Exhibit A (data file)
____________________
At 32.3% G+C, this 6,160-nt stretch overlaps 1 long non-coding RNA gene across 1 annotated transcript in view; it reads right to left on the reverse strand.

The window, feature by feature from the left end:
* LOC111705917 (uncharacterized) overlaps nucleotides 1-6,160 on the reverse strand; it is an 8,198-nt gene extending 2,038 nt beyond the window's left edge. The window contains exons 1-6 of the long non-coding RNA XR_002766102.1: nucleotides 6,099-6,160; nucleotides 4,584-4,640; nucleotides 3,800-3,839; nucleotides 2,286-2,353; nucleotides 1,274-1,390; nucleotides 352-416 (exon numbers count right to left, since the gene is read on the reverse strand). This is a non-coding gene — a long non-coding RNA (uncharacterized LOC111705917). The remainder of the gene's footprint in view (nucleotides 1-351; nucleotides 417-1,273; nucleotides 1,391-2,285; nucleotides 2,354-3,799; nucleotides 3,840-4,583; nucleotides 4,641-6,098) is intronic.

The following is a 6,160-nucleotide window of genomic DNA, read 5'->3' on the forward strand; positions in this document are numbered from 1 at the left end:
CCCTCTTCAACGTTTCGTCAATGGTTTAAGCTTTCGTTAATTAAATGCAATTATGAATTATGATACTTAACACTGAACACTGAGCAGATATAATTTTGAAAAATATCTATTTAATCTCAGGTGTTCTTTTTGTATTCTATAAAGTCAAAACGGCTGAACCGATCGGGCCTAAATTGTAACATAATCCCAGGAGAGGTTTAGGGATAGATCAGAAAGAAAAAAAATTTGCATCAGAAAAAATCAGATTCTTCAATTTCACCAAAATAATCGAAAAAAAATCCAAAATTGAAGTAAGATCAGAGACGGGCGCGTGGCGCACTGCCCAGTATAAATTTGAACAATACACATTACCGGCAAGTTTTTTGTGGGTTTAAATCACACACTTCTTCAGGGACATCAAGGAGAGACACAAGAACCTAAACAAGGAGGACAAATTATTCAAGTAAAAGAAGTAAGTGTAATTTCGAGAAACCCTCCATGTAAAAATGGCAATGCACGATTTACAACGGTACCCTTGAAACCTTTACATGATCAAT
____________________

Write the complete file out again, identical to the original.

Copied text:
At 32.3% G+C, this 6,160-nt stretch overlaps 1 long non-coding RNA gene across 1 annotated transcript in view; it reads right to left on the reverse strand.

The window, feature by feature from the left end:
* LOC111705917 (uncharacterized) overlaps nucleotides 1-6,160 on the reverse strand; it is an 8,198-nt gene extending 2,038 nt beyond the window's left edge. The window contains exons 1-6 of the long non-coding RNA XR_002766102.1: nucleotides 6,099-6,160; nucleotides 4,584-4,640; nucleotides 3,800-3,839; nucleotides 2,286-2,353; nucleotides 1,274-1,390; nucleotides 352-416 (exon numbers count right to left, since the gene is read on the reverse strand). This is a non-coding gene — a long non-coding RNA (uncharacterized LOC111705917). The remainder of the gene's footprint in view (nucleotides 1-351; nucleotides 417-1,273; nucleotides 1,391-2,285; nucleotides 2,354-3,799; nucleotides 3,840-4,583; nucleotides 4,641-6,098) is intronic.

The following is a 6,160-nucleotide window of genomic DNA, read 5'->3' on the forward strand; positions in this document are numbered from 1 at the left end:
CCCTCTTCAACGTTTCGTCAATGGTTTAAGCTTTCGTTAATTAAATGCAATTATGAATTATGATACTTAACACTGAACACTGAGCAGATATAATTTTGAAAAATATCTATTTAATCTCAGGTGTTCTTTTTGTATTCTATAAAGTCAAAACGGCTGAACCGATCGGGCCTAAATTGTAACATAATCCCAGGAGAGGTTTAGGGATAGATCAGAAAGAAAAAAAATTTGCATCAGAAAAAATCAGATTCTTCAATTTCACCAAAATAATCGAAAAAAAATCCAAAATTGAAGTAAGATCAGAGACGGGCGCGTGGCGCACTGCCCAGTATAAATTTGAACAATACACATTACCGGCAAGTTTTTTGTGGGTTTAAATCACACACTTCTTCAGGGACATCAAGGAGAGACACAAGAACCTAAACAAGGAGGACAAATTATTCAAGTAAAAGAAGTAAGTGTAATTTCGAGAAACCCTCCATGTAAAAATGGCAATGCACGATTTACAACGGTACCCTTGAAACCTTTACATGATCAAT